Using Your Keywords
Now that you’ve read my last few posts about keyword research, if you’ve done your homework, you may be staring at your list of keywords and asking “Now what?” My final post in this series answers that question.
Your Content Buckets
In Keyword Research: Getting Started, I suggested that you create five to ten content buckets or categories representing general topics that you’d like to rank for.
Once you’ve done that, assign your selected keywords to the appropriate buckets.
Short-tail keywords can be up to three words in length and are usually somewhat generic. They are searched for frequently, but there is usually a lot of competition for that traffic.
Long-tail keywords, usually consisting of three to five words, tend to be more specific. People searching for these terms are more likely to subscribe to your emails, become loyal followers, and/or purchase your services than those looking for general information. For this reason, even though long-tail keywords are searched for less frequently, they may actually be more effective.
Using a blend of both types of keywords is a balanced strategy that will give you the best of both worlds.
Where to Use Keywords in Your Content
Once you’ve finalized your list of keywords, start incorporating them into your content.
Fully optimizing your content for SEO can be complicated, but installing an SEO plugin for WordPress, such as Yoast SEO, will make it easier.
Begin by using your keywords in the following areas.
The title for each page and blog post should include a keyword related to the content of that page or post. Making it clear what the page is about will help it rank higher in the search results.
Sometimes you may want to display one title for your website visitors and a different, keyword-based title for search engines. Your SEO plugin will allow you to display a different title in Google results (your SEO title) than the actual page or post title.
For example, the title of my About page is About Me. I don’t think anyone is going to search on that! So, my SEO title is Janet Barclay’s Bio | Web Designer.
It’s beneficial to include your keywords in both places, but you can include up to 60 characters in your SEO title, which is usually more than you’d want to appear on the page itself.
The meta description is a brief summary of a page’s content that appears in the search results to help searchers decide if it’s what they’re looking for. That makes it an excellent place to use keywords.
If you don’t enter a meta description, Google will just grab the first 160 or characters from the page. That’s not always meaningful, so in most cases you’ll want to customize it in a way that attracts readers and includes SEO keywords.
Keep in mind that Google will often select the portion of the page they consider most relevant to the search and display that instead of your meta description.
Headings and Subheadings
Using headings and subheadings makes your content easier to read, and when you incorporate your keywords, it has the added bonus of showing Google what the content is about.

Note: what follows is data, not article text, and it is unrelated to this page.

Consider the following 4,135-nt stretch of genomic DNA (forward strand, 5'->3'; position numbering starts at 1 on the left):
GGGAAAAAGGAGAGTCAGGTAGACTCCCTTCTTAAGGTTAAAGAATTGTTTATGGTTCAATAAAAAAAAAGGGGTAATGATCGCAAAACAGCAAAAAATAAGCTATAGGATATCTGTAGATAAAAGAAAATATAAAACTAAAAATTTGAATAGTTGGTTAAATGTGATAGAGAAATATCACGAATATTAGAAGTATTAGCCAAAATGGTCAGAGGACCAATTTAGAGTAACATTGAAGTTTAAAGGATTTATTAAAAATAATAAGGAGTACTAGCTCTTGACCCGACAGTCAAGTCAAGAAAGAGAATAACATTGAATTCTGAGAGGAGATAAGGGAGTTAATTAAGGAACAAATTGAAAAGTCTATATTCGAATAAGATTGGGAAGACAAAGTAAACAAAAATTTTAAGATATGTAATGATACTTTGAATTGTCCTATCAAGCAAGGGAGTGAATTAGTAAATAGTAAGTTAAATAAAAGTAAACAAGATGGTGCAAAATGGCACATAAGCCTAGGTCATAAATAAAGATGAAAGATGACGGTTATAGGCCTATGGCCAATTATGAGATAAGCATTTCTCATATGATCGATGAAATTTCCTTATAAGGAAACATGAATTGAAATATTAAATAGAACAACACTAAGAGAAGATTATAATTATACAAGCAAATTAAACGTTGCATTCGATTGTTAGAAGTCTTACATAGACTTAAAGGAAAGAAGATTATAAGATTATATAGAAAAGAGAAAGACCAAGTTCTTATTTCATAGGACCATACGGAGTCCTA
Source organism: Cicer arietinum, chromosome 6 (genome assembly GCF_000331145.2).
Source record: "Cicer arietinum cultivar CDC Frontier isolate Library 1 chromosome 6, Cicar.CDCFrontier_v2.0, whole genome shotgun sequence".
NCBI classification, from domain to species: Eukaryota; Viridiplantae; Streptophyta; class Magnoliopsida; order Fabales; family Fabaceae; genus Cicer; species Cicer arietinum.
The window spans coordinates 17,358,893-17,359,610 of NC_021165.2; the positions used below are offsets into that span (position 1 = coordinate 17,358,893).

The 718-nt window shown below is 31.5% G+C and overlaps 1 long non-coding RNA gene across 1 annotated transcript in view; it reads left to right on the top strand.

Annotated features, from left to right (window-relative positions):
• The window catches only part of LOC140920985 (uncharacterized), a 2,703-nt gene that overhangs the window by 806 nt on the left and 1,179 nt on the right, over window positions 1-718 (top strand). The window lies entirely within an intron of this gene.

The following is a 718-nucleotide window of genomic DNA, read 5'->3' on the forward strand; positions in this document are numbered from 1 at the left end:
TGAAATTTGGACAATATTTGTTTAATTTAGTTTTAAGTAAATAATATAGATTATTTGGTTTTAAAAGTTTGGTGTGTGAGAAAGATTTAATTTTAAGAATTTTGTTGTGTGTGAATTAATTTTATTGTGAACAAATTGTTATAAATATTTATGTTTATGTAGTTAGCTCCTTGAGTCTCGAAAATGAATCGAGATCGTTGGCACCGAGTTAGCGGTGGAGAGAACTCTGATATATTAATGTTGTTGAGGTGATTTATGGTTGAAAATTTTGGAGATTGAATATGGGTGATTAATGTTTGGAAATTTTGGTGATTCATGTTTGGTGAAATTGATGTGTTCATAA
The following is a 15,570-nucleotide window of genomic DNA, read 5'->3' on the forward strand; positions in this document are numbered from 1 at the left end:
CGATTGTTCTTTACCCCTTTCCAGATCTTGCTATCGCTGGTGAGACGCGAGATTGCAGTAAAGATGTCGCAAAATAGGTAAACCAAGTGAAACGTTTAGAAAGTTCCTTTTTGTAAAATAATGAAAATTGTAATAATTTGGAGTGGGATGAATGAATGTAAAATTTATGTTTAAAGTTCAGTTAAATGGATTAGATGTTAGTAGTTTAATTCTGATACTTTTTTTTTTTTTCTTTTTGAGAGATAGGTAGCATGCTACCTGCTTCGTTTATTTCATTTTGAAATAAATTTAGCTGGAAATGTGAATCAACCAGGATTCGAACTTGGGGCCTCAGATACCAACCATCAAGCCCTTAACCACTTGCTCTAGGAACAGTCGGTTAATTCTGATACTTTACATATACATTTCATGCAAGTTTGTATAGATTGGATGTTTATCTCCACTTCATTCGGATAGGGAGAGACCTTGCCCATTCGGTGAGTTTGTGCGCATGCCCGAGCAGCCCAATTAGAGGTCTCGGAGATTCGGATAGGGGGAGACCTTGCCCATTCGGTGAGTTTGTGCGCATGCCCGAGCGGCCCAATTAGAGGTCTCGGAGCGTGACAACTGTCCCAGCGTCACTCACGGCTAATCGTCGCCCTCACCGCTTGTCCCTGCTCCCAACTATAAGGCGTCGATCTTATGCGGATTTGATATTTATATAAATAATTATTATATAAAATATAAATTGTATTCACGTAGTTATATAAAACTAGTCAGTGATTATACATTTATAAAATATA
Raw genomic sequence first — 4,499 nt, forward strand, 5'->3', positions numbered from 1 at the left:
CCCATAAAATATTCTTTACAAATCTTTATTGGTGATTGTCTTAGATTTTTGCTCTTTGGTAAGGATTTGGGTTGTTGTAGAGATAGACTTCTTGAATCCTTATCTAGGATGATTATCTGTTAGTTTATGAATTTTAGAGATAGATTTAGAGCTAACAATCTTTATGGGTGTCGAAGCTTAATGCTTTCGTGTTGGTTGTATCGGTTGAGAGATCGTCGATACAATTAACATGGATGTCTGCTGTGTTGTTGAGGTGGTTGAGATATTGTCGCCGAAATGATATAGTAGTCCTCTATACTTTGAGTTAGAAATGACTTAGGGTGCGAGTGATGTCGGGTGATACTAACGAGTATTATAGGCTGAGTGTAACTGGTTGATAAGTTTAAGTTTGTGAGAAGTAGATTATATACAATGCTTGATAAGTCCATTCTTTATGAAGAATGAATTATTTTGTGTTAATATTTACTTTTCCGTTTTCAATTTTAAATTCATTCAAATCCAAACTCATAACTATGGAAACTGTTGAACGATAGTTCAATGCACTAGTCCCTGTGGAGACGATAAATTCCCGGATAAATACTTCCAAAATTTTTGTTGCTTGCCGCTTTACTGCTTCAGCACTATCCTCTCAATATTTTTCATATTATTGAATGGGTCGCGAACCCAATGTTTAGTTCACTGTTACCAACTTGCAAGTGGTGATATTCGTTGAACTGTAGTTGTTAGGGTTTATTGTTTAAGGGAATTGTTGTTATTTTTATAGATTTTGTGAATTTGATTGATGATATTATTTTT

The best way to structure your headings is by using the heading styles built into WordPress.
Use keywords and related terms throughout your content, but don’t go overboard. Keyword stuffing will not only make your content difficult to read but will actually harm your SEO. Making your content readable and understandable for humans is far more important!
When you’re finished, review your content to see if there are additional keywords or semantic keywords (see Keyword Research: What You Need to Know) you can include without compromising the intent of the content. Remember, it’s better to write quality, useful content than to include every possible keyword.
Measure Your SEO Effectiveness
As well as allowing you to add an SEO title and meta description, your SEO plugin is a great tool for measuring the SEO effectiveness of your content.
Enter the keyword you’ve chosen for that page or post and read the Analysis section for suggested improvements.
Keep in mind that the plugin can only tell you how well you’ve optimized for your focus keyword; it can’t tell you whether you’ve chosen a good one.
Once you’re satisfied that you’ve done all you can, you’re ready to publish your content!
SEO is not a “one and done” activity but one that requires continuous effort. This includes keyword research.
Regularly analyzing the performance of your content for specific keywords is crucial. This data can help you refine your keyword strategy, identify underperforming content, and make necessary improvements.
You may also need to introduce new keywords to adapt to changes in the needs of your target audience and search engine algorithms.
By understanding that keyword research is an ongoing process, you can consistently enhance your website’s search engine rankings, draw more organic traffic, and stay in sync with the constantly evolving digital landscape.
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